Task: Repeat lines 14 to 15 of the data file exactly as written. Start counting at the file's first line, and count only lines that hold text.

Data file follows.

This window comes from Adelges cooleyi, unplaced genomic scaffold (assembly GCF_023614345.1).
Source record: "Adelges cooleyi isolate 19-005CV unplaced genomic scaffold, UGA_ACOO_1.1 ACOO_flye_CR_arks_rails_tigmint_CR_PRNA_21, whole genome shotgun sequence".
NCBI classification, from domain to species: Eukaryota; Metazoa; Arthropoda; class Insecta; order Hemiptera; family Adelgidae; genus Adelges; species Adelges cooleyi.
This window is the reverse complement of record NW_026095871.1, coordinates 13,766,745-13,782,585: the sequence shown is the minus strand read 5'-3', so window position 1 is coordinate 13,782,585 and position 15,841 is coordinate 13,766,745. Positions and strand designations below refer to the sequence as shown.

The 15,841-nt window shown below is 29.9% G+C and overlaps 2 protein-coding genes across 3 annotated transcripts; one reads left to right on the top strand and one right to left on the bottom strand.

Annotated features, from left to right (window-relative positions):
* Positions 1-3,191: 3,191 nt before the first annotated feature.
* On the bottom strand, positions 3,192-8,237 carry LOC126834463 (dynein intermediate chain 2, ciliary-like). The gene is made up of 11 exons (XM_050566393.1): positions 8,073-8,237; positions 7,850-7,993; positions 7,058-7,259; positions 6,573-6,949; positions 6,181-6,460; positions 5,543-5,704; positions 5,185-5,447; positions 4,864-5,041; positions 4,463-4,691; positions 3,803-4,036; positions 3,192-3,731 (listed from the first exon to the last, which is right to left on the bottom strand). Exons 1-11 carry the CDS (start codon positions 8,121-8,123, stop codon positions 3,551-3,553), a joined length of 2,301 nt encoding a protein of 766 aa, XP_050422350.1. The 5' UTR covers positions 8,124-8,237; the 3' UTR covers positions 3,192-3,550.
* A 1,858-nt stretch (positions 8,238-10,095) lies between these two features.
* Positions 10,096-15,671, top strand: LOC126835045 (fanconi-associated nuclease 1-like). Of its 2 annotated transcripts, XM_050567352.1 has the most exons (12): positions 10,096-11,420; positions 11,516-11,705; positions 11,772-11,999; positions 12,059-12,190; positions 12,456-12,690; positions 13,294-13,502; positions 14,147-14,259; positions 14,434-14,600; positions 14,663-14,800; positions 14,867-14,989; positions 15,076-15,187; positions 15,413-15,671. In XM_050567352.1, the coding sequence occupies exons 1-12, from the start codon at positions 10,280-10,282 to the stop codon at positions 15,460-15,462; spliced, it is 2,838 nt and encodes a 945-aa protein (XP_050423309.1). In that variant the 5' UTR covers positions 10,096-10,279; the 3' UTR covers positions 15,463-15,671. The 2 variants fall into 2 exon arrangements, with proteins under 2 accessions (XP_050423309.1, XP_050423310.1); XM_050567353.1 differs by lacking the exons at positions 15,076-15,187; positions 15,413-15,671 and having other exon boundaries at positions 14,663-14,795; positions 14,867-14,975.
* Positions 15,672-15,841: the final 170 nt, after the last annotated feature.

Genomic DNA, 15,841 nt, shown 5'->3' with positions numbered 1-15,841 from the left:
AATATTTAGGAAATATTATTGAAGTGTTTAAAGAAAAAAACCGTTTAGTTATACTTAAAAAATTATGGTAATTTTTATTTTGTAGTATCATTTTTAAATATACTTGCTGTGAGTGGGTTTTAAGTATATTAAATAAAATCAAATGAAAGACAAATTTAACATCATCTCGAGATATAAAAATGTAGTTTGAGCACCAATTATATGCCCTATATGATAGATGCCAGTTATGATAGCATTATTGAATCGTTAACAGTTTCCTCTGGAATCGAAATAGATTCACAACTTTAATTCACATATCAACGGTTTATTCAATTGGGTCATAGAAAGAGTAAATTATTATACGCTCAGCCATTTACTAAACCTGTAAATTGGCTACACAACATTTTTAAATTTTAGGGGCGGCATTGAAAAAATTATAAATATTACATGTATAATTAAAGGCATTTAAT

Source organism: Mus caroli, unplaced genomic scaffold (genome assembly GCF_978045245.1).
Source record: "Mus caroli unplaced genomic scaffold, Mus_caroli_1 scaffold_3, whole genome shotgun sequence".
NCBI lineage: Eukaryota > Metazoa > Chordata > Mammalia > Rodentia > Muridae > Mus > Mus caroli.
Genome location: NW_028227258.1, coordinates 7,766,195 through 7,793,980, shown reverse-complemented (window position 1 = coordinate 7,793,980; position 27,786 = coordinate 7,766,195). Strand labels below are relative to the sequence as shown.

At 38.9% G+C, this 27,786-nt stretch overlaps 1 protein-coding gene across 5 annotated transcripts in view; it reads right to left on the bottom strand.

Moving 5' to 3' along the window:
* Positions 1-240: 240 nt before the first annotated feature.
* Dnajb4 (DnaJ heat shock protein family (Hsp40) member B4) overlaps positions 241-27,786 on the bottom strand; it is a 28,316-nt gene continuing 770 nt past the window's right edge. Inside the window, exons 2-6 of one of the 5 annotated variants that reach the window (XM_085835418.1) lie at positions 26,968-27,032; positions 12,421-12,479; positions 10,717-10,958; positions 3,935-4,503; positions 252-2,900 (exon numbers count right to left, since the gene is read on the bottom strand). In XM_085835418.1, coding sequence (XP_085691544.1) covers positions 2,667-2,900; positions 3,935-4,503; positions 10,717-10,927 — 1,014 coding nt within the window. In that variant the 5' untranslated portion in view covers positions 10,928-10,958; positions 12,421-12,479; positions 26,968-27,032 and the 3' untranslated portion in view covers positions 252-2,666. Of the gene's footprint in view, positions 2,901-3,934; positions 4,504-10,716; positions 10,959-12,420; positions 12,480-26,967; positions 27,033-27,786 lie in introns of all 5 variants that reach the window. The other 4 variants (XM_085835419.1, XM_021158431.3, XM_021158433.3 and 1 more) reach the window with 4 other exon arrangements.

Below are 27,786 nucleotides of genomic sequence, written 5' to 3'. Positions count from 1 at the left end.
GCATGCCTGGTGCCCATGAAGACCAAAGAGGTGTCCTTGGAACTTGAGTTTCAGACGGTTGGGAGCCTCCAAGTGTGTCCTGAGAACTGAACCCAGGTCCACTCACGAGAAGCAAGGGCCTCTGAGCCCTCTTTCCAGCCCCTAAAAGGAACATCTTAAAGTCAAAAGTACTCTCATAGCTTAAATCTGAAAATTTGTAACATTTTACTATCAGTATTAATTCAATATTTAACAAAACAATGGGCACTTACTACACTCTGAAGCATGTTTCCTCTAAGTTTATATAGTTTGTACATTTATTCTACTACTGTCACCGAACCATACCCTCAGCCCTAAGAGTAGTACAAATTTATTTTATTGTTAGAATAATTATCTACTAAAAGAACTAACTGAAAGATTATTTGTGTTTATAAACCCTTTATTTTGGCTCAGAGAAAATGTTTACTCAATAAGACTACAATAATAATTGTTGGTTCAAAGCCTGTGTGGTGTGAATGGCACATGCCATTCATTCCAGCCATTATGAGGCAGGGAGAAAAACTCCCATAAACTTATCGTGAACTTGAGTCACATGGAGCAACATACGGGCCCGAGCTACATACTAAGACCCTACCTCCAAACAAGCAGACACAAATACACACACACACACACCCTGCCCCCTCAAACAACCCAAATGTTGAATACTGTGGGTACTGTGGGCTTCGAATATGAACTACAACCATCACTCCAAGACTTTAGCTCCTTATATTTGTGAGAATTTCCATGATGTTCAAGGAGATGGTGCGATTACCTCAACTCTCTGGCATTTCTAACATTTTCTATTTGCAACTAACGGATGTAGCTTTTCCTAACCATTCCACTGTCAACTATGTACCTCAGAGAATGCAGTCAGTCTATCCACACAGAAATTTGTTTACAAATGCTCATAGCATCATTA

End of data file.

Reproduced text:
Source organism: Mus caroli, unplaced genomic scaffold (genome assembly GCF_978045245.1).
Source record: "Mus caroli unplaced genomic scaffold, Mus_caroli_1 scaffold_3, whole genome shotgun sequence".